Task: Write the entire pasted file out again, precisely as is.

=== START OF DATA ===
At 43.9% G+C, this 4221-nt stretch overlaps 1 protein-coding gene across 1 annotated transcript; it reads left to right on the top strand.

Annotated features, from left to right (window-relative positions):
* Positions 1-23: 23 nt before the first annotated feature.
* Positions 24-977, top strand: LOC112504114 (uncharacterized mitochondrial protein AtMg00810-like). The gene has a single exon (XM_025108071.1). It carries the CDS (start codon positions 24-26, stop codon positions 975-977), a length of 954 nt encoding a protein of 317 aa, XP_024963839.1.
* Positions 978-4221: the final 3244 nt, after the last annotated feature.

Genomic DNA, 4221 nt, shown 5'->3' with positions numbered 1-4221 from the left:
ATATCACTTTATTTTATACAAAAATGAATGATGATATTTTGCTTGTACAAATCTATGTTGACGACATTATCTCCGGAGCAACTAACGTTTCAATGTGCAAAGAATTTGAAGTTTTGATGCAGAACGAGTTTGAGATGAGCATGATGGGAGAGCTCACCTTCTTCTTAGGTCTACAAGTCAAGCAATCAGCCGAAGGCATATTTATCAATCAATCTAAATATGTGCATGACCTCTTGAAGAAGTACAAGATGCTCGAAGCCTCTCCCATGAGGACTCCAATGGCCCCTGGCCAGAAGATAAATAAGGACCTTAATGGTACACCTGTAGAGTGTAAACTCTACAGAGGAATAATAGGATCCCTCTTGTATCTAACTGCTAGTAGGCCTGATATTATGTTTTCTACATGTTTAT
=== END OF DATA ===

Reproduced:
At 43.9% G+C, this 4221-nt stretch overlaps 1 protein-coding gene across 1 annotated transcript; it reads left to right on the top strand.

Annotated features, from left to right (window-relative positions):
* Positions 1-23: 23 nt before the first annotated feature.
* Positions 24-977, top strand: LOC112504114 (uncharacterized mitochondrial protein AtMg00810-like). The gene has a single exon (XM_025108071.1). It carries the CDS (start codon positions 24-26, stop codon positions 975-977), a length of 954 nt encoding a protein of 317 aa, XP_024963839.1.
* Positions 978-4221: the final 3244 nt, after the last annotated feature.

Genomic DNA, 4221 nt, shown 5'->3' with positions numbered 1-4221 from the left:
ATATCACTTTATTTTATACAAAAATGAATGATGATATTTTGCTTGTACAAATCTATGTTGACGACATTATCTCCGGAGCAACTAACGTTTCAATGTGCAAAGAATTTGAAGTTTTGATGCAGAACGAGTTTGAGATGAGCATGATGGGAGAGCTCACCTTCTTCTTAGGTCTACAAGTCAAGCAATCAGCCGAAGGCATATTTATCAATCAATCTAAATATGTGCATGACCTCTTGAAGAAGTACAAGATGCTCGAAGCCTCTCCCATGAGGACTCCAATGGCCCCTGGCCAGAAGATAAATAAGGACCTTAATGGTACACCTGTAGAGTGTAAACTCTACAGAGGAATAATAGGATCCCTCTTGTATCTAACTGCTAGTAGGCCTGATATTATGTTTTCTACATGTTTAT